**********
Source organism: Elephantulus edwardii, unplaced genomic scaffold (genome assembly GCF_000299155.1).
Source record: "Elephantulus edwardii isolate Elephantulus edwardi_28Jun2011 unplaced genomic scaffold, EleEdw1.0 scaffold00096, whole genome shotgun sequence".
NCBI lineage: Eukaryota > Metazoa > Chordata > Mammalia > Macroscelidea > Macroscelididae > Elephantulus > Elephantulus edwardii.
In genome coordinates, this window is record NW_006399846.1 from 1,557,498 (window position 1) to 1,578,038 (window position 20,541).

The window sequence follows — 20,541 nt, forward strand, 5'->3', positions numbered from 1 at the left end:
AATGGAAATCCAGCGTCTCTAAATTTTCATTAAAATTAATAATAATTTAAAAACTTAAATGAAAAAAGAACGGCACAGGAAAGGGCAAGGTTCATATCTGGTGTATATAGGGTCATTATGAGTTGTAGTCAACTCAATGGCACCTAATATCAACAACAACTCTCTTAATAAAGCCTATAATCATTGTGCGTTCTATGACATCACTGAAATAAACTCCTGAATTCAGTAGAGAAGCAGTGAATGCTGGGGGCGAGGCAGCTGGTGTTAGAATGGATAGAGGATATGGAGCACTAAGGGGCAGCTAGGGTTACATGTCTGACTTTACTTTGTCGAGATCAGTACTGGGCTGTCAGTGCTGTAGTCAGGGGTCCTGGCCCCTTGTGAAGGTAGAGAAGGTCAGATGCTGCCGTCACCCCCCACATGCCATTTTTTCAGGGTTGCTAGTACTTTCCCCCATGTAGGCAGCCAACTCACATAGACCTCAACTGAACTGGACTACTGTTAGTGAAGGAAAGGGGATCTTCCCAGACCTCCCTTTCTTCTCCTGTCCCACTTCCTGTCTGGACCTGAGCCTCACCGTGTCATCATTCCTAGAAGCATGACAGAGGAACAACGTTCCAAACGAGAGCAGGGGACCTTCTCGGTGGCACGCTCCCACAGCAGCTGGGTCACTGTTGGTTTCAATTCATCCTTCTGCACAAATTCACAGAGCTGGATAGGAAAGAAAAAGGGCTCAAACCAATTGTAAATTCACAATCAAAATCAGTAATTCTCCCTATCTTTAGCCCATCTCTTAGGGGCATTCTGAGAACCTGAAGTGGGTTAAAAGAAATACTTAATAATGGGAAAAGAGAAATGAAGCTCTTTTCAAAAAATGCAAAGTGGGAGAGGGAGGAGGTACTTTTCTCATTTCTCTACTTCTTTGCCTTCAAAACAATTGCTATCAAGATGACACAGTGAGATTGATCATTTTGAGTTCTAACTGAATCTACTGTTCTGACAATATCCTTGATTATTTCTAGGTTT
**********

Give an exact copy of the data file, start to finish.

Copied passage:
Source organism: Elephantulus edwardii, unplaced genomic scaffold (genome assembly GCF_000299155.1).
Source record: "Elephantulus edwardii isolate Elephantulus edwardi_28Jun2011 unplaced genomic scaffold, EleEdw1.0 scaffold00096, whole genome shotgun sequence".
NCBI lineage: Eukaryota > Metazoa > Chordata > Mammalia > Macroscelidea > Macroscelididae > Elephantulus > Elephantulus edwardii.
In genome coordinates, this window is record NW_006399846.1 from 1,557,498 (window position 1) to 1,578,038 (window position 20,541).

The window sequence follows — 20,541 nt, forward strand, 5'->3', positions numbered from 1 at the left end:
AATGGAAATCCAGCGTCTCTAAATTTTCATTAAAATTAATAATAATTTAAAAACTTAAATGAAAAAAGAACGGCACAGGAAAGGGCAAGGTTCATATCTGGTGTATATAGGGTCATTATGAGTTGTAGTCAACTCAATGGCACCTAATATCAACAACAACTCTCTTAATAAAGCCTATAATCATTGTGCGTTCTATGACATCACTGAAATAAACTCCTGAATTCAGTAGAGAAGCAGTGAATGCTGGGGGCGAGGCAGCTGGTGTTAGAATGGATAGAGGATATGGAGCACTAAGGGGCAGCTAGGGTTACATGTCTGACTTTACTTTGTCGAGATCAGTACTGGGCTGTCAGTGCTGTAGTCAGGGGTCCTGGCCCCTTGTGAAGGTAGAGAAGGTCAGATGCTGCCGTCACCCCCCACATGCCATTTTTTCAGGGTTGCTAGTACTTTCCCCCATGTAGGCAGCCAACTCACATAGACCTCAACTGAACTGGACTACTGTTAGTGAAGGAAAGGGGATCTTCCCAGACCTCCCTTTCTTCTCCTGTCCCACTTCCTGTCTGGACCTGAGCCTCACCGTGTCATCATTCCTAGAAGCATGACAGAGGAACAACGTTCCAAACGAGAGCAGGGGACCTTCTCGGTGGCACGCTCCCACAGCAGCTGGGTCACTGTTGGTTTCAATTCATCCTTCTGCACAAATTCACAGAGCTGGATAGGAAAGAAAAAGGGCTCAAACCAATTGTAAATTCACAATCAAAATCAGTAATTCTCCCTATCTTTAGCCCATCTCTTAGGGGCATTCTGAGAACCTGAAGTGGGTTAAAAGAAATACTTAATAATGGGAAAAGAGAAATGAAGCTCTTTTCAAAAAATGCAAAGTGGGAGAGGGAGGAGGTACTTTTCTCATTTCTCTACTTCTTTGCCTTCAAAACAATTGCTATCAAGATGACACAGTGAGATTGATCATTTTGAGTTCTAACTGAATCTACTGTTCTGACAATATCCTTGATTATTTCTAGGTTT